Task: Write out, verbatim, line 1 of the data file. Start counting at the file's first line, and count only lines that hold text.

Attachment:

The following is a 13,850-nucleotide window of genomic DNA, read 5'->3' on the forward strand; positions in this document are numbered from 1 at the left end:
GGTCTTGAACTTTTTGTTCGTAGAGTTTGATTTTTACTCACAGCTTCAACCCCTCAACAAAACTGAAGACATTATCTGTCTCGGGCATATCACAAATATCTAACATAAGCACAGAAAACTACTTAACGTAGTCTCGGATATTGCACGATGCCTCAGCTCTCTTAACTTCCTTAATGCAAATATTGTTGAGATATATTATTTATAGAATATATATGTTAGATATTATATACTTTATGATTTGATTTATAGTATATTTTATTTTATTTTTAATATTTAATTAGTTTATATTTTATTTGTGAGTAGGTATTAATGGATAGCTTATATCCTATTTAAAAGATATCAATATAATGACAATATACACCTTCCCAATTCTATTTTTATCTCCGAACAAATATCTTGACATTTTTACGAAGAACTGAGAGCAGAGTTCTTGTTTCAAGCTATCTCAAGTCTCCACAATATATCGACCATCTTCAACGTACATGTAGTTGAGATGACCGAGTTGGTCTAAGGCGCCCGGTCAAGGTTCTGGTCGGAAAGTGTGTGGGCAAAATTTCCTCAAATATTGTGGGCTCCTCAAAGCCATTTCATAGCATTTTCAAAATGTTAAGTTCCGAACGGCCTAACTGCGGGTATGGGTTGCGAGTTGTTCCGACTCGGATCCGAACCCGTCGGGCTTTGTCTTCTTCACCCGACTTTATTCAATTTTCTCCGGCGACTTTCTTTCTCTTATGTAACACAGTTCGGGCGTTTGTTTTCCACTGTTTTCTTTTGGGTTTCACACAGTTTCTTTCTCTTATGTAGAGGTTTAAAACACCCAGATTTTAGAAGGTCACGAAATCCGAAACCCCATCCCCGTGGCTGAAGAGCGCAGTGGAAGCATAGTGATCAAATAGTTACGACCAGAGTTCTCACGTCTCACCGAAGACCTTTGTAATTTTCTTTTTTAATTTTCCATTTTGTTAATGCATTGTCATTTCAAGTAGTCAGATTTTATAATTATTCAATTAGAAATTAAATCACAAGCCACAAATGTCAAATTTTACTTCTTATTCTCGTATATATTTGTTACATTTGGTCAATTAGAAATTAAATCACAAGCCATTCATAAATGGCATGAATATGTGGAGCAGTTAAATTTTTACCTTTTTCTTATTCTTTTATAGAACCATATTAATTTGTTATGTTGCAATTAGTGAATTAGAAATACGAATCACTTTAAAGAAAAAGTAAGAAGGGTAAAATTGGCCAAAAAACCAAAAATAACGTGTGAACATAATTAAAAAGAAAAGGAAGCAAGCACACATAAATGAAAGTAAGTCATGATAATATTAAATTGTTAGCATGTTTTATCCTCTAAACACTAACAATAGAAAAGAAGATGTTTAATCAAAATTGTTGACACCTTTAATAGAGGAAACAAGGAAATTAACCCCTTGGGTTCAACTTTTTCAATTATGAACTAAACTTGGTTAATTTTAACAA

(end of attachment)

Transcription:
The following is a 13,850-nucleotide window of genomic DNA, read 5'->3' on the forward strand; positions in this document are numbered from 1 at the left end: